Sleepy Bear has long been one of my favorite patterns, and from the number of Sleepy Bears you all have made, I’d say he’s one of your favorites too! It always makes my day when someone shares a photo of a Sleepy Bear they’ve made. Each one has such a unique personality. I love it!
When fellow picnickers Nelle Helleur and Janette Vanzanen shared photos of their Sleepy Bears decked out in pajamas and nightcaps, I knew that I just had to create some accessories for my bears too. Any nap really wouldn’t be complete without a nightcap and a blanky, after all. Thank you both for the inspiration!
We had one of our customary spring snowfalls this past week in Colorado. It melted quickly, leaving behind greener grass, which the robins enjoy plucking through in their search for worms. I love to watch them hop about. There’s something very comforting about seeing the robins return. Perhaps it means that the snows have finally passed and we can look forward to warmer weather.
I want to share a favorite poem of mine with you, written by Louisa May Alcott when she was just 8 years old. Its welcoming of spring and the robin is so dear. I hope you enjoy it too.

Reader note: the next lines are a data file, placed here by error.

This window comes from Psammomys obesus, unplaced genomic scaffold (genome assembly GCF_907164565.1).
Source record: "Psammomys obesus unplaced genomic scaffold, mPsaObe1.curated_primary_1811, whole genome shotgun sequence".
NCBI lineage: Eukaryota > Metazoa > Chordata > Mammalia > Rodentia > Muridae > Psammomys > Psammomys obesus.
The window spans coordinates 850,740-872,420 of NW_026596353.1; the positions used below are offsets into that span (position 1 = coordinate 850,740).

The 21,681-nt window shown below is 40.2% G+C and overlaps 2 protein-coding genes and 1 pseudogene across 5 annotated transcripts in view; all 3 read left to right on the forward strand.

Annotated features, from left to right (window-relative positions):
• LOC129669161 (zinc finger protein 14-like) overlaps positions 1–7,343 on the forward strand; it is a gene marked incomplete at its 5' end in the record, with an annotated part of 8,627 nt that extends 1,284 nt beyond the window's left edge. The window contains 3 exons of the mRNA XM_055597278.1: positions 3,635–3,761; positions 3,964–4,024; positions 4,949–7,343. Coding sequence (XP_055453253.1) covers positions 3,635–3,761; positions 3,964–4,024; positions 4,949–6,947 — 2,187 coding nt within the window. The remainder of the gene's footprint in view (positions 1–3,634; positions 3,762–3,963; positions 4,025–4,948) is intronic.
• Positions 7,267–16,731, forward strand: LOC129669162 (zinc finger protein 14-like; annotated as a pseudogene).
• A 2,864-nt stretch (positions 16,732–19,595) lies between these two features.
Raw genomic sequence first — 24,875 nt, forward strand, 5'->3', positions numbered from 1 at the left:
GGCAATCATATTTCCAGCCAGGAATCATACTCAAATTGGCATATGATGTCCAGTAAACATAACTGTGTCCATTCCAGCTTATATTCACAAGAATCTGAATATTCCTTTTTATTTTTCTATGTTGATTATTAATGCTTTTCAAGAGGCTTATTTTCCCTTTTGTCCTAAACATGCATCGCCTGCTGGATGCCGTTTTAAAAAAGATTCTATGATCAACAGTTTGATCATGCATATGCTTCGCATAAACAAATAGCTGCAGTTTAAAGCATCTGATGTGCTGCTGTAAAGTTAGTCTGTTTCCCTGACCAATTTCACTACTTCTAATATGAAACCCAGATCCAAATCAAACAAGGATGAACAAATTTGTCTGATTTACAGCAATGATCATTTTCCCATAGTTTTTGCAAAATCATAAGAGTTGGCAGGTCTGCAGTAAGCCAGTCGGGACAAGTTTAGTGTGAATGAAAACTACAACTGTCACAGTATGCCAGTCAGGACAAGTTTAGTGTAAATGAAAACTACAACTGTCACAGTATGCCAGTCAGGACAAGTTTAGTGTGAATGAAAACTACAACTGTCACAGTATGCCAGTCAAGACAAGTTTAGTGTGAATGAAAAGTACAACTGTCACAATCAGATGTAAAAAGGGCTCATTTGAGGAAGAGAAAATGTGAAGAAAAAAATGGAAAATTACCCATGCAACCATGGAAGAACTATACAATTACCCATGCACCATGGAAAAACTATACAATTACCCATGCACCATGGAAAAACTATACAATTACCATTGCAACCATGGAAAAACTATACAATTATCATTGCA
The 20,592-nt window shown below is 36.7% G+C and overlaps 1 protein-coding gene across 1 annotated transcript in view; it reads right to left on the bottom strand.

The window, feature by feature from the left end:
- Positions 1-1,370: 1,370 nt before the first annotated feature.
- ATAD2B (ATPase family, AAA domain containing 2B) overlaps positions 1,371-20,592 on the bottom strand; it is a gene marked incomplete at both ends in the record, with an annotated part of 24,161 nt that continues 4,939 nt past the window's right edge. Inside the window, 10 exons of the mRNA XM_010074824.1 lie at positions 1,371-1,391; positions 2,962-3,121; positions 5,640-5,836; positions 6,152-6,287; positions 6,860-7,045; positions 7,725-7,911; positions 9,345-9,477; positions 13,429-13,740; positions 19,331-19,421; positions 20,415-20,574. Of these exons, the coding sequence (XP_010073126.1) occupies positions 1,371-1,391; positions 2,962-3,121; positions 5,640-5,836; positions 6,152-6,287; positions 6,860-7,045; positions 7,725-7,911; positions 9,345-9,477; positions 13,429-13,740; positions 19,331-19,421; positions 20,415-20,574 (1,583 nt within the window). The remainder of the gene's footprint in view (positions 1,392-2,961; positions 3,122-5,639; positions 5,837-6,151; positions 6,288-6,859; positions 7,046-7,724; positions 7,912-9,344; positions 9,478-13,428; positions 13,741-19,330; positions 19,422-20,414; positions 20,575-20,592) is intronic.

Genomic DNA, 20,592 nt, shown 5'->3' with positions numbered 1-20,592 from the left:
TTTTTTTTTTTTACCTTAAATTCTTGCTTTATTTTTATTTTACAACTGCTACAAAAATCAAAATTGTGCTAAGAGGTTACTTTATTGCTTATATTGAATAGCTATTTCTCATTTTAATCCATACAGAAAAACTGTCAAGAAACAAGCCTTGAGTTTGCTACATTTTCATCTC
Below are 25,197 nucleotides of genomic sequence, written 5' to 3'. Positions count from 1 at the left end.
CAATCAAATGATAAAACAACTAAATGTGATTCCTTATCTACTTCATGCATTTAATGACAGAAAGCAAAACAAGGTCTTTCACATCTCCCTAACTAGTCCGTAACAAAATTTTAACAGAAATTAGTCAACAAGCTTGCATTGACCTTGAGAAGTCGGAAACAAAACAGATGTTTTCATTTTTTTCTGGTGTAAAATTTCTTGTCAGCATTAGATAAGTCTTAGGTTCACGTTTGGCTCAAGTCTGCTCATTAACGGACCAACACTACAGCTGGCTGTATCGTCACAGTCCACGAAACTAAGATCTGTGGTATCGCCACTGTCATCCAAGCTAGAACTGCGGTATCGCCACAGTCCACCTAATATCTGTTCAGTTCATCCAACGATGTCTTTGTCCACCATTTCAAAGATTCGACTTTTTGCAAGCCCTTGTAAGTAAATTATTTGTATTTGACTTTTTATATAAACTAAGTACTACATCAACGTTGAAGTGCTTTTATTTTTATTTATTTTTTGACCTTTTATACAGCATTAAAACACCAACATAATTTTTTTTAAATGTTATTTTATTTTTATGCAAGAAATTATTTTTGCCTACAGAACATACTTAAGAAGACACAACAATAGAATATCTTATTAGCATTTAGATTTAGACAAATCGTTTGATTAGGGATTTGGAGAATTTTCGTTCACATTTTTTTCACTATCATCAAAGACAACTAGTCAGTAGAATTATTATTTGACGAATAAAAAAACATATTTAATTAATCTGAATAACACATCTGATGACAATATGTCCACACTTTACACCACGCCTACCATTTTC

To the First Robin
Welcome, welcome, little stranger,
Fear no harm, and fear no danger;
We are glad to see you here,
For you sing “Sweet Spring is near.”
Now the white snow melts away;
Now the flowers blossom gay:
Come dear bird and build your nest,
For we love our robin best.
Celebrate spring with a robin of your own. Roly-Poly Rosa Robin is a dear little one with her charming expression and a plump belly (full of worms, I imagine). This easy crochet fatimal pattern will whip up quickly and delight the bird lover in your life.
Baby rainbow chicks are just about the cutest creatures on the planet. Each spring, a rainbow chicken will lay between six and twelve pastel-colored eggs. These eggs are often mistaken for candy, so the female rainbow chicken must guard her nest very diligently against sweet-toothed woodland critters.
Baby rainbow chicks are very rambunctious. They hop around like bouncy balls on a sugar high. But they’re ridiculously adorable, so most everyone puts up with them.
They whip up super quick, so you can crochet a dozen in no time flat. They fit comfortably in plastic Easter eggs too.
I think we’ll call this one Pepito. Thanks to Sheena (NotAPunkRocker) for the name!
Baby Rainbow Chick Crochet Pattern
Finished size: 1 1/2″ tall and 5″ around at the widest point
small amount of worsted-weight yarn in white (Caron Simply Soft in White, 6 oz [170 g] / 315 yds [288 m])
small amount of worsted-weight yarn in purple (Caron Simply Soft in Orchid, 6 oz [170 g] / 315 yds [288 m])
small amount of worsted-weight yarn in yellow (Caron Simply Soft in Sunshine, 6 oz [170 g] / 315 yds [288 m])
F-5 (3.75 mm) crochet hook
1 set of size 6 mm safety eyes (if you are making this for a child, please embroider eyes)
5 sts = 1″
5 rows = 1″